While we thought we had downsized, boy oh boy we have downsized more just this weekend moving into the RV finally full time.....and there will be more downsizing.

Besides selling, we also gave away a lot of stuff, and I don't know how many car loads I took to the local animal shelter thrift store.

The toughest part was the last few odds and ends that seemed to take up a lot of our energy.

After the closing and arriving at our RV, which is parked in a campground on the edge of the Ocala National Forest an hour from where our stix/bricks was located, we were plum worn out and needed a nap.

Saturday we awoke refreshed and spent the day putting things away in the RV and we will continue to downsize. While I thought I had accomplished a lot doing my homework for fulltime life I readily admit I still have a LOT to learn but so far we are thrilled with our decision.

No storage unit for us, it is all "stuff" which is all replaceable, and no one can take our memories from us.
Susan



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Susan, we've been out 9 years and every year we have a few things to get rid off. We have gotten good at nothing comes in if something doesn't go out.

Barb

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Great attitude Susan. I love the comment that it is just stuff and can be replaced if needed

I try to tell my wife that every day as i look around and see all the stuff that will not be going into our full time home.

but the pile does not seem to be getting any smaller. Boy is there going to be some crying, No storage for us.
good furniture is the Hardest the Kid all have everything they need and want
Yard sale in my opinion are just a big waste of time for the money you get back.
It seems to be hard to even give stuff away.

we may just have to have a very big camp fire just before we leave( Just kidding i Think)

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The fulltime Dream begins, class of 2016

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The thing that I left behind that makes no sense is that 109.00 a month storage unit that I have been paying for with all that stuff I couldnt part with for the last 9 years........I pretty much cant remember whats in there , but for some reason I panic if I'm going to get a late fee for keeping it.....LOL......

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It's crazy how we attach ourselves to things, then they own us rather than the other way around..... Guilty! Separation anxiety is paralyzing. [Must stop drinking the "acquire stuff, now store it even after I don't know if I want to keep it or not" Kool-aid.] no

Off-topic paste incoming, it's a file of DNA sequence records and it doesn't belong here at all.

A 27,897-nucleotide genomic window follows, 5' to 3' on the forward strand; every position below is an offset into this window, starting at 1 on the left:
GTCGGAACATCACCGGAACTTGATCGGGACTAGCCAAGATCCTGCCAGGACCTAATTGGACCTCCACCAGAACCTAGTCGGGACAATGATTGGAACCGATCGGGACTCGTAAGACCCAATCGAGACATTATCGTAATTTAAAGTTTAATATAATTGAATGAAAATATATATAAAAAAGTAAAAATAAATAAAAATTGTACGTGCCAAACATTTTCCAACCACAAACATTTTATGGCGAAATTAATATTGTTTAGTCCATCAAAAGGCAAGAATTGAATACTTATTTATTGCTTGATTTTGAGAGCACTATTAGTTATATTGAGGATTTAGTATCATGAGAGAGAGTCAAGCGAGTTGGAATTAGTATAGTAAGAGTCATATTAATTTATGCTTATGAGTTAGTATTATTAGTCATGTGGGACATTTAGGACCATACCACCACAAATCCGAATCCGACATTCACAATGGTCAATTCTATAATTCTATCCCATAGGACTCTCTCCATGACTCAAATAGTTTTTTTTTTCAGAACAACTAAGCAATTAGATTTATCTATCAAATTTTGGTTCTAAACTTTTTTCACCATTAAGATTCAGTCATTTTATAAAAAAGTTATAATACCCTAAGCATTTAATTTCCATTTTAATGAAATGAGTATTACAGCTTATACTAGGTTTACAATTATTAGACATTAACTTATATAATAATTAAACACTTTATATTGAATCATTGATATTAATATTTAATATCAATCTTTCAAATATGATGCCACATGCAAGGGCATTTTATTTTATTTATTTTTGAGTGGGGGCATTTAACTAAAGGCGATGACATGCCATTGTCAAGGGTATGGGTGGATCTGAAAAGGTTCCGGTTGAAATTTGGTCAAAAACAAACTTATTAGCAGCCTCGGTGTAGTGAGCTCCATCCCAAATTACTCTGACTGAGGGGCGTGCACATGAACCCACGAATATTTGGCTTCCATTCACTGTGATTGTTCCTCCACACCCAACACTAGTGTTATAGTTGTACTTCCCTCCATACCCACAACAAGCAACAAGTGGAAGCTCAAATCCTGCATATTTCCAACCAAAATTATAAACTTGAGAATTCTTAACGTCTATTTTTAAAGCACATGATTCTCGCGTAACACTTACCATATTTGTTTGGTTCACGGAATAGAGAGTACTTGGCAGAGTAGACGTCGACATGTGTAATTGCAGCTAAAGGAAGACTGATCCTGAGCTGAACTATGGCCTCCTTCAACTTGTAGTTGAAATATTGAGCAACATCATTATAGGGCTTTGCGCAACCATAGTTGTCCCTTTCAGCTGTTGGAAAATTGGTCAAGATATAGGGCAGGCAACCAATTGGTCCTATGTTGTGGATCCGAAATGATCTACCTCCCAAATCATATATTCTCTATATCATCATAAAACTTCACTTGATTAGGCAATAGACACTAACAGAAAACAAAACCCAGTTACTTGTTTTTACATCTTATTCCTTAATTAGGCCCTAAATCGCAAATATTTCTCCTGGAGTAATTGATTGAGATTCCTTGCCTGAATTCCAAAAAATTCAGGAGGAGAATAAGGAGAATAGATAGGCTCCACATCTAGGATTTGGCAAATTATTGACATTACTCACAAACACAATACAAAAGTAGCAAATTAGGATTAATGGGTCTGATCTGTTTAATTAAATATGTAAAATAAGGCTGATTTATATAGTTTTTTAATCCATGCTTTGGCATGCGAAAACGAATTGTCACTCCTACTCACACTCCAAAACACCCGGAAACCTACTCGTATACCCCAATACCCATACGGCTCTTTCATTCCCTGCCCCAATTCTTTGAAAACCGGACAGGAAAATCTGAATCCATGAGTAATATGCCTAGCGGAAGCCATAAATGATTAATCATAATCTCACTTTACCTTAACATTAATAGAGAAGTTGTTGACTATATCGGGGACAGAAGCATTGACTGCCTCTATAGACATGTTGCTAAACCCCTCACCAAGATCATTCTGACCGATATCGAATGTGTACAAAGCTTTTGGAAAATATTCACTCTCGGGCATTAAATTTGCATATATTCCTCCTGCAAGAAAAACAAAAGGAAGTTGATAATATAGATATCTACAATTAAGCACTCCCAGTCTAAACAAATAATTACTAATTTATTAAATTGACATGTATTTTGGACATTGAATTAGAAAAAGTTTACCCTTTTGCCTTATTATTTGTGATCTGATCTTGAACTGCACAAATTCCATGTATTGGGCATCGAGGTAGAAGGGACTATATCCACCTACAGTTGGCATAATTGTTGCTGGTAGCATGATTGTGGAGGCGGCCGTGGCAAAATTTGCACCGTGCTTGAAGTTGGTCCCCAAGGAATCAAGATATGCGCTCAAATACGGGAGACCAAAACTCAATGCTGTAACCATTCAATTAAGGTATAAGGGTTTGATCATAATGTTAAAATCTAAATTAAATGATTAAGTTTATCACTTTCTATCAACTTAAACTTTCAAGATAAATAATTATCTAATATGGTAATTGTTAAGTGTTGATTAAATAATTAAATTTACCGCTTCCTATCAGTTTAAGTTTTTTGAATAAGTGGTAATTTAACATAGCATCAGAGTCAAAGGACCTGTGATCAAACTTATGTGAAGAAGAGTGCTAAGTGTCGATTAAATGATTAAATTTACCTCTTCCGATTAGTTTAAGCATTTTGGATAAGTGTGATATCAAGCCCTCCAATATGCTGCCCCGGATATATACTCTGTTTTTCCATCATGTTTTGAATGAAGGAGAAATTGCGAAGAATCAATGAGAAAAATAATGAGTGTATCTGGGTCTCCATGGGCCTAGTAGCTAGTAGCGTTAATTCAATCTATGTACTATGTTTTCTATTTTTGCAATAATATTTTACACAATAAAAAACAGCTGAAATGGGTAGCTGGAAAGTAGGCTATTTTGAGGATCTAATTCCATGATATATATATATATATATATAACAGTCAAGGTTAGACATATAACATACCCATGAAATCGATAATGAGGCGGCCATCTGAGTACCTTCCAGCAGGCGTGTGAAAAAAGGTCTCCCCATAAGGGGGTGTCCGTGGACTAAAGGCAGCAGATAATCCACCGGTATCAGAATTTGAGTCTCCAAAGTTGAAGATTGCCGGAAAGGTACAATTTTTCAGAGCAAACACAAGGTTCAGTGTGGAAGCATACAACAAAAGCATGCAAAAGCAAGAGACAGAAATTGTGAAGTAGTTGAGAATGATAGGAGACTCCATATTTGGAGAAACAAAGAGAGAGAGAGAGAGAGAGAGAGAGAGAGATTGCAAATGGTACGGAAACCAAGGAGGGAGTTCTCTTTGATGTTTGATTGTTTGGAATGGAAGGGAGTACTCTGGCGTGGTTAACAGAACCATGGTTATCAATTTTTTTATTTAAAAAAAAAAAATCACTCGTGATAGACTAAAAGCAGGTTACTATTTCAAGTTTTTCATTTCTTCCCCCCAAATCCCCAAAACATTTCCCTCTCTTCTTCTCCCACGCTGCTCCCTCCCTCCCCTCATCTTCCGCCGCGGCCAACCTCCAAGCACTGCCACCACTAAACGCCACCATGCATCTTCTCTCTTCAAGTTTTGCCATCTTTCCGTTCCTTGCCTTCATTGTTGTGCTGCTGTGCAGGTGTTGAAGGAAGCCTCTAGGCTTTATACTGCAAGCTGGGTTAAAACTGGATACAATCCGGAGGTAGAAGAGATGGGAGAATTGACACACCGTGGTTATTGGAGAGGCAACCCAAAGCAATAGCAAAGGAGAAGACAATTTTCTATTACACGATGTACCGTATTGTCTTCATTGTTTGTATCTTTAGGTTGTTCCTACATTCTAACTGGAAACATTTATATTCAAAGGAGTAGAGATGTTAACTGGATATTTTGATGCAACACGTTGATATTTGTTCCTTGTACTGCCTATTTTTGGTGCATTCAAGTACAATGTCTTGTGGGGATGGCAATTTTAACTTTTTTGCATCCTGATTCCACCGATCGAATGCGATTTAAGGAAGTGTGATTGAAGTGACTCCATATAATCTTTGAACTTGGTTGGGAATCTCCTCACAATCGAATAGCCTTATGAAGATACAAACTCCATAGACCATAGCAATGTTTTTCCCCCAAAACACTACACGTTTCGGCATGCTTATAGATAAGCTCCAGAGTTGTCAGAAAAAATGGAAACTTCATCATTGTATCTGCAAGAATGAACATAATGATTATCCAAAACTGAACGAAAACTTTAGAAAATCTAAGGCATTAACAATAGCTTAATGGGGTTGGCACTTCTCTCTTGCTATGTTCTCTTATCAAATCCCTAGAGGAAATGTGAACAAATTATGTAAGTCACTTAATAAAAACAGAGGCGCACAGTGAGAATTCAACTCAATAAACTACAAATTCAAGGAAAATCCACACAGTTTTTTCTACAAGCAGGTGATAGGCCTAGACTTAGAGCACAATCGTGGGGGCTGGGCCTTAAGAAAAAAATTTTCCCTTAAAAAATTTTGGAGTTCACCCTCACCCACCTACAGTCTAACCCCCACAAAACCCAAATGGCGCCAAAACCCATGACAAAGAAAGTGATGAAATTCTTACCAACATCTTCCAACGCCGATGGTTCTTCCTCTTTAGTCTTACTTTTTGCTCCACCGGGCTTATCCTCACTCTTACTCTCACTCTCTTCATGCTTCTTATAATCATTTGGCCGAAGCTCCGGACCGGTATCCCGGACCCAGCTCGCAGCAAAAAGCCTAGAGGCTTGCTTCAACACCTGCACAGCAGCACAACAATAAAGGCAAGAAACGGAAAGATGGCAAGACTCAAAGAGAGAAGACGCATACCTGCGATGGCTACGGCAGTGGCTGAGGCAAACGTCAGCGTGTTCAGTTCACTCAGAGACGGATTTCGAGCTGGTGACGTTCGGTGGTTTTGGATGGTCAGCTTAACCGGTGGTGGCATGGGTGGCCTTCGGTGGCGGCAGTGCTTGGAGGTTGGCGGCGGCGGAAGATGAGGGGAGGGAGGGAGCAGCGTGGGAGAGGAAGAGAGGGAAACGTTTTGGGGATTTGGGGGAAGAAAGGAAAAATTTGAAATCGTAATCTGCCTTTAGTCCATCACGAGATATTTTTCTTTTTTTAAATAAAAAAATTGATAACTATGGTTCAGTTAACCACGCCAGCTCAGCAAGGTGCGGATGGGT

Brian

 



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RV-Dreams Family Member

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say it 10 times
No Storage, No storage. No storage, Etc

it is all just stuff, most of it we have not seen or used for years any how

no storage, just a waste of money.

is it really important that i keep something in storage and wont see it or need to use it for several years

No storage, no storage, no storage

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The fulltime Dream begins, class of 2016

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I had forgotten about this post. Wow! Thank you for all the great responses. Great to know that no one has gotten rid of anything they wished they hadn't. Also, congrats to those who have since hit the road since I originally posted this!

The purging is taking longer than I expected, but it's going. And I admit, I salvaged a couple of purses from the garage sale pile, but an entire walk-in closet full of clothes and shoes is mostly gone. I call that massive progress.

We actually are keeping a storage unit, but our plan is to buy land and build a small house in Arizona or Utah in the next couple years, so not quite ready to let some of the furniture (and a lot of Bo's tools) go just yet. But I definitely don't want to store everything that's currently stuffed into a 3,000 sq. ft. home either.

I wish our kiddo wanted this stuff but he's in the Navy (4th gen!) and about to head out to sea again. He laid claim to one of the big screen TVs that he'll store until he gets back, but that's it. (I saw some other military folks/comments - thanks for your service!)